The cockpit is fairly typical of earlier releases. Detail is adequate but the basic parts will benefit from extra detailing in this large scale. The biggest problem is the full floor as supplied by Trumpeter. The Corsair had no cockpit "floor" as such. The seat was attached to the rear bulkhead, and the pilot's footrails were the only metal between the pilot and the bottom of the fuselage. Also, the kit seat has a few nasty ejector pin marks that will be hard to reach.

Verlinden already offers a 1/32 scale resin replacement cockpit for the old Revell Corsair kit; and Eduard has a comprehensive photo-etched set, but I have no way of knowing whether these will fit the Trumpeter kit. However, I think we can safely assume that at least one after-market company will come to the rescue with a brand new resin cockpit

Detail in the engine is very good. Almost eighty parts go into this busy-looking R-2800, including all the appropriate pushrods and plumbing. There is no ignition harness supplied, but an hour or so with some fuse wire and a pin vise will fix that omission.

A single-piece open cowl-flap ring is included. The cowl flaps look a little gap-toothed, with even spaces between each flap, even at the hinge line. Adding a wedge of plastic sheet behind each gap will go a long way toward addressing this issue.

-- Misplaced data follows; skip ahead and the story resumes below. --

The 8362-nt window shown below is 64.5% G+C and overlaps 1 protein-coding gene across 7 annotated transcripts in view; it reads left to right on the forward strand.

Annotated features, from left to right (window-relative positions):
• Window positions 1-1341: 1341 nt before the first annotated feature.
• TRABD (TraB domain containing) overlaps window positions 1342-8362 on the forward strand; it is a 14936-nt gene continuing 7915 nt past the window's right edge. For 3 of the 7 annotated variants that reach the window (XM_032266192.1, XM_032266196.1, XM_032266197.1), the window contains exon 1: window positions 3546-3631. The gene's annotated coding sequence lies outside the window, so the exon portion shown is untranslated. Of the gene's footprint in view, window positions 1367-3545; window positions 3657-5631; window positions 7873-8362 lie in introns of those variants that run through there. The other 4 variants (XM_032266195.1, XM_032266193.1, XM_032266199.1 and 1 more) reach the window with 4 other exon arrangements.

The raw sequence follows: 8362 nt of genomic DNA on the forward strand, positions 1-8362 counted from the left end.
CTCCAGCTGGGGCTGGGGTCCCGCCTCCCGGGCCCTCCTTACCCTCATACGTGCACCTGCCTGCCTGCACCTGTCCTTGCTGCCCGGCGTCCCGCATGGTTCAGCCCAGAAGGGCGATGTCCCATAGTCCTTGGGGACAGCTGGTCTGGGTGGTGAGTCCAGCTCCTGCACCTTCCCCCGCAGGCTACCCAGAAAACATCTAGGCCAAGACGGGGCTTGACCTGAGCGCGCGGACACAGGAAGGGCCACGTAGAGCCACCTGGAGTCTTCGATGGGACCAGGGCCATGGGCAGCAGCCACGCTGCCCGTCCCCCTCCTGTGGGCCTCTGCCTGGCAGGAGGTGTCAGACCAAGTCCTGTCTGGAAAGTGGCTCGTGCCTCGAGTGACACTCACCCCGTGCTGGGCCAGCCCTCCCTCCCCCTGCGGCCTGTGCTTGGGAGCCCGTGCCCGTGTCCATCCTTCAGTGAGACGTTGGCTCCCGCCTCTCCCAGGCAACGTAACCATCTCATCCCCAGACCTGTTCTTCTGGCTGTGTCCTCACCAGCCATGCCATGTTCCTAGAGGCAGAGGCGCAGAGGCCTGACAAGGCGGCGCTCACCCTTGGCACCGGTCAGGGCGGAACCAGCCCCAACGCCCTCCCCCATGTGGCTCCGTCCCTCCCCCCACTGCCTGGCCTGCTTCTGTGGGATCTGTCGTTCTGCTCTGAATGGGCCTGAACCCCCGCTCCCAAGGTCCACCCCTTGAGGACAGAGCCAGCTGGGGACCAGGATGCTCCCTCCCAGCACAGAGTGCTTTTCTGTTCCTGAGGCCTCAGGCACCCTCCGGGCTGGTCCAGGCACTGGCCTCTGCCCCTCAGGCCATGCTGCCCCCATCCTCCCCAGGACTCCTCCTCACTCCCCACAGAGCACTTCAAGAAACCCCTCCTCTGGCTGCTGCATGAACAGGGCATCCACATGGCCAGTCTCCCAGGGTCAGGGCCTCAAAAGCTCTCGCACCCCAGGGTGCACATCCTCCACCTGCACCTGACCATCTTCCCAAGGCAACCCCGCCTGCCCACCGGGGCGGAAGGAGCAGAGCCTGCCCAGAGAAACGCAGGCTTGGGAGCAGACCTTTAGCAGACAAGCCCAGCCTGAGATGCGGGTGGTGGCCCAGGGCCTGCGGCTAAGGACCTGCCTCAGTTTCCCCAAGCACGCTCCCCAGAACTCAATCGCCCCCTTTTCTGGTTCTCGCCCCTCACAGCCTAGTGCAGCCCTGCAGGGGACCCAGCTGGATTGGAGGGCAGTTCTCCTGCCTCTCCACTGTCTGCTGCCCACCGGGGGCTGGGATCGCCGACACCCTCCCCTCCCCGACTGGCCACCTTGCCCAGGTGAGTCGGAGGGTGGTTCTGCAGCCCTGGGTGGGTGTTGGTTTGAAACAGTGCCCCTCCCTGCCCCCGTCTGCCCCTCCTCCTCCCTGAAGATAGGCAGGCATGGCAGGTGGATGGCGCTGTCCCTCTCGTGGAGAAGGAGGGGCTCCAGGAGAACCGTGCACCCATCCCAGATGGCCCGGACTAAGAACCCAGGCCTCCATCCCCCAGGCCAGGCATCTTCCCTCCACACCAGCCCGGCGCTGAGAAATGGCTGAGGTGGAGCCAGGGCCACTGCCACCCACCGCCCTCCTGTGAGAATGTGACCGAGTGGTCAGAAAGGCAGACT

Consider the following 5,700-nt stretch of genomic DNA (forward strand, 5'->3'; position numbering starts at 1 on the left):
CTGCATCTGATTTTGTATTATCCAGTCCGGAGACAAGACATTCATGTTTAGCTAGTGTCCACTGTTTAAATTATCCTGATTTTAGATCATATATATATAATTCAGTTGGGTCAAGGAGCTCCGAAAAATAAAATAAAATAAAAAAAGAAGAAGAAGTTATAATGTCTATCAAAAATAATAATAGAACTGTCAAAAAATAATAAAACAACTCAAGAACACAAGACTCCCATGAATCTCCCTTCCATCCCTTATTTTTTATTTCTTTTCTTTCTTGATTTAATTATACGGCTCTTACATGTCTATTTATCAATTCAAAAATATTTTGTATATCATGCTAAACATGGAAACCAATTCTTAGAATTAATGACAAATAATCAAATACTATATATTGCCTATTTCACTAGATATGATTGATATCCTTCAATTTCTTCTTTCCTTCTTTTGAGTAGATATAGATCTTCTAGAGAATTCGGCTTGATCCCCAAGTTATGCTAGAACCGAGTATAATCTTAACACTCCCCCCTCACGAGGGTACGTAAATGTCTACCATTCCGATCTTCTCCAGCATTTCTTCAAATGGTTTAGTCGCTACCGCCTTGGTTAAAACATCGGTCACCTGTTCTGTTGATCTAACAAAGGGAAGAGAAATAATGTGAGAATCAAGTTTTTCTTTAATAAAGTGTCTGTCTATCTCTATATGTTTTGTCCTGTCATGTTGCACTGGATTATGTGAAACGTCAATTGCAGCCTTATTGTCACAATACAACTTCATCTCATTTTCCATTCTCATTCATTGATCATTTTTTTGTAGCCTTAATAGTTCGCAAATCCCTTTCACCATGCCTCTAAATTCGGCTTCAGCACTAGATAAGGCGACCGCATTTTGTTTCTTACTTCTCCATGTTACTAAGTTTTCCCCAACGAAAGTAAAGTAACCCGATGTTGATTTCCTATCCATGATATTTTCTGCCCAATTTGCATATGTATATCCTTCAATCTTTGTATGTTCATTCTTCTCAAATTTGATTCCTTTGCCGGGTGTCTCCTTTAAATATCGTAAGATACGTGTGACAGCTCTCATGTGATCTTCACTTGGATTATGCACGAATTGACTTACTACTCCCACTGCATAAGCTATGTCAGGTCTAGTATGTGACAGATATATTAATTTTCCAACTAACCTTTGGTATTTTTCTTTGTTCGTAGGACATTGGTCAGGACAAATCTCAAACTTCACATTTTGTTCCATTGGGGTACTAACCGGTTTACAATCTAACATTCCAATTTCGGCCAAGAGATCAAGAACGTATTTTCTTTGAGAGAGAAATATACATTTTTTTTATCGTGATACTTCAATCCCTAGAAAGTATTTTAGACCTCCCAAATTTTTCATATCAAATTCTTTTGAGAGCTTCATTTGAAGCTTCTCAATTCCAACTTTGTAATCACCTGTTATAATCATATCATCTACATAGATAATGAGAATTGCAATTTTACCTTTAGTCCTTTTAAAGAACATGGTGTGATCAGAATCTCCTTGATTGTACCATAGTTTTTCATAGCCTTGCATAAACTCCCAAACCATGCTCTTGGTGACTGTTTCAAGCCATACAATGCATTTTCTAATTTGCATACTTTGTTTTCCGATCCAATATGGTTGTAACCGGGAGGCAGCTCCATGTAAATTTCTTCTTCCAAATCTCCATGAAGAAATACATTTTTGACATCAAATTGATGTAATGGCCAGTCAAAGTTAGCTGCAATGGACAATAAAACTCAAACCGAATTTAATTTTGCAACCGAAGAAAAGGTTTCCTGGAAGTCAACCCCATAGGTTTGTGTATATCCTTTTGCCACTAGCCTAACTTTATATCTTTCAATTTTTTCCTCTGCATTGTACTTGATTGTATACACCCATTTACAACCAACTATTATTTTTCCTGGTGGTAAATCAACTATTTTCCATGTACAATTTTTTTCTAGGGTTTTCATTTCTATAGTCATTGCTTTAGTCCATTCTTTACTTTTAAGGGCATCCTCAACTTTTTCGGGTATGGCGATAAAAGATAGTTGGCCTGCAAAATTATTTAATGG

Plenty of stores are provided - two bombs, eight rockets and two drop tanks.

The transparent parts look good too, being thin and clear.




Dimensional Accuracy


I have compared the kit fuselage and wings to up-scaled plans from the F4U Corsair issue of the Japanese periodical, "Famous Aircraft of the World". These drawings do not appear to be completely definitive (as comparison with a well-regarded kit reinforces) but they are the only scale plans that I have available at this time. I will conduct further comparisons in the near future.

The most complete set of plans was for the F4U-4, but dimensions and outline should be essentially the same as the -1D.

The plans were originally 1/72 scale. They were increased by 225% to 1/32 scale. Trumpeter's fuselage and wings conformed very closely to the dimensions and profile of the drawings. The exceptions were the lower fuselage line and the diameter of the cowl.



As a further comparison, I checked the Tamiya fuselage and cowl against the same drawings increased by 150% to 1/48 scale. The areas of discrepancy were similar.



Further examination of photos suggests that the outline of the Tamiya and Trumpeter kits are good: while the drawing in "Famous Aircraft of the World" depicts the rear fuselage as slightly too short in height and the cowl too large in diameter.

In summary then, the overall outline of Trumpeter's 1/32 scale F4U-1D Corsair looks quite accurate.

Click the thumbnails below to view larger images:






Trumpeter's 1/32 scale F4U-1D looks accurate, has fairly retrained surface features, excellent engine detail and will be a worthwhile recipient of corrections and additional detailing in the cockpit. The clear cowl, working control surfaces and wing folds will represent an attraction for some modellers, and a gimmick for others.

The Corsair is a popular modelling subject in 1/48 and 1/72 scale. Trumpeter's 1/32 scale F4U-1D will be an attractive addition to the range of excellent Corsair kits in the smaller scales.


Purchased with the Editor's funds.

Text and Images Copyright 2003 by Brett Green
Page Created 02 October, 2003
Last updated 02 October, 2003